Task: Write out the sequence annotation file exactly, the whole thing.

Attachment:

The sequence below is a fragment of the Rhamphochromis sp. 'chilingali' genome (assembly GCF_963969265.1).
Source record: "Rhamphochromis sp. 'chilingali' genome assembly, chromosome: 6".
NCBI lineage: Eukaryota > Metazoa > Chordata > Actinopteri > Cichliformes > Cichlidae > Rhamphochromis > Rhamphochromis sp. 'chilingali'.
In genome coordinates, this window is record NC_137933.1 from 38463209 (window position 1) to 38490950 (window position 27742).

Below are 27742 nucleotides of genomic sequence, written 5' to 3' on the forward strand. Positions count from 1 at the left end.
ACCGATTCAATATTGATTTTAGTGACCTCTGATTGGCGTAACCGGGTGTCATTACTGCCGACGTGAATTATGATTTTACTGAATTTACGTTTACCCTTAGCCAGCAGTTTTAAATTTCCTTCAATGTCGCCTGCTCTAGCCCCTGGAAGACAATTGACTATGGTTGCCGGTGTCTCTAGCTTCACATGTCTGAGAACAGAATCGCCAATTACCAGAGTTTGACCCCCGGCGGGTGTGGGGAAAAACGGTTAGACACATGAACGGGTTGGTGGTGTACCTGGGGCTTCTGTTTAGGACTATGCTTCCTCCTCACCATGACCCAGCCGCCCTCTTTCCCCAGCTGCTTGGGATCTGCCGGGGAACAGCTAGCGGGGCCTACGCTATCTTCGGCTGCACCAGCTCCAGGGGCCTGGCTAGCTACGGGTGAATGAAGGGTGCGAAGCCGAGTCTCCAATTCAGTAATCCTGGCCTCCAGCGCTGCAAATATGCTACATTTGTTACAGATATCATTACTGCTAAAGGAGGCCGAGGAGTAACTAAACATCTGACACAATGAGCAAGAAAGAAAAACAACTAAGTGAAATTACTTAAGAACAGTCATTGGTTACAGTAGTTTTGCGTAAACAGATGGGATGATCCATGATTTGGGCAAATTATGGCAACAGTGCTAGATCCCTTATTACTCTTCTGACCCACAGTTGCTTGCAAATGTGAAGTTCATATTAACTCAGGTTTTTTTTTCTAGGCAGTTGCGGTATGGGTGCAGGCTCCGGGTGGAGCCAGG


The sequence below is a fragment of the Rhamphochromis sp. 'chilingali' genome (assembly GCF_963969265.1).
Source record: "Rhamphochromis sp. 'chilingali' genome assembly, chromosome: 6".
NCBI lineage: Eukaryota > Metazoa > Chordata > Actinopteri > Cichliformes > Cichlidae > Rhamphochromis > Rhamphochromis sp. 'chilingali'.
In genome coordinates, this window is record NC_137933.1 from 38463209 (window position 1) to 38490950 (window position 27742).

Below are 27742 nucleotides of genomic sequence, written 5' to 3' on the forward strand. Positions count from 1 at the left end.
ACCGATTCAATATTGATTTTAGTGACCTCTGATTGGCGTAACCGGGTGTCATTACTGCCGACGTGAATTATGATTTTACTGAATTTACGTTTACCCTTAGCCAGCAGTTTTAAATTTCCTTCAATGTCGCCTGCTCTAGCCCCTGGAAGACAATTGACTATGGTTGCCGGTGTCTCTAGCTTCACATGTCTGAGAACAGAATCGCCAATTACCAGAGTTTGACCCCCGGCGGGTGTGGGGAAAAACGGTTAGACACATGAACGGGTTGGTGGTGTACCTGGGGCTTCTGTTTAGGACTATGCTTCCTCCTCACCATGACCCAGCCGCCCTCTTTCCCCAGCTGCTTGGGATCTGCCGGGGAACAGCTAGCGGGGCCTACGCTATCTTCGGCTGCACCAGCTCCAGGGGCCTGGCTAGCTACGGGTGAATGAAGGGTGCGAAGCCGAGTCTCCAATTCAGTAATCCTGGCCTCCAGCGCTGCAAATATGCTACATTTGTTACAGATATCATTACTGCTAAAGGAGGCCGAGGAGTAACTAAACATCTGACACAATGAGCAAGAAAGAAAAACAACTAAGTGAAATTACTTAAGAACAGTCATTGGTTACAGTAGTTTTGCGTAAACAGATGGGATGATCCATGATTTGGGCAAATTATGGCAACAGTGCTAGATCCCTTATTACTCTTCTGACCCACAGTTGCTTGCAAATGTGAAGTTCATATTAACTCAGGTTTTTTTTTCTAGGCAGTTGCGGTATGGGTGCAGGCTCCGGGTGGAGCCAGG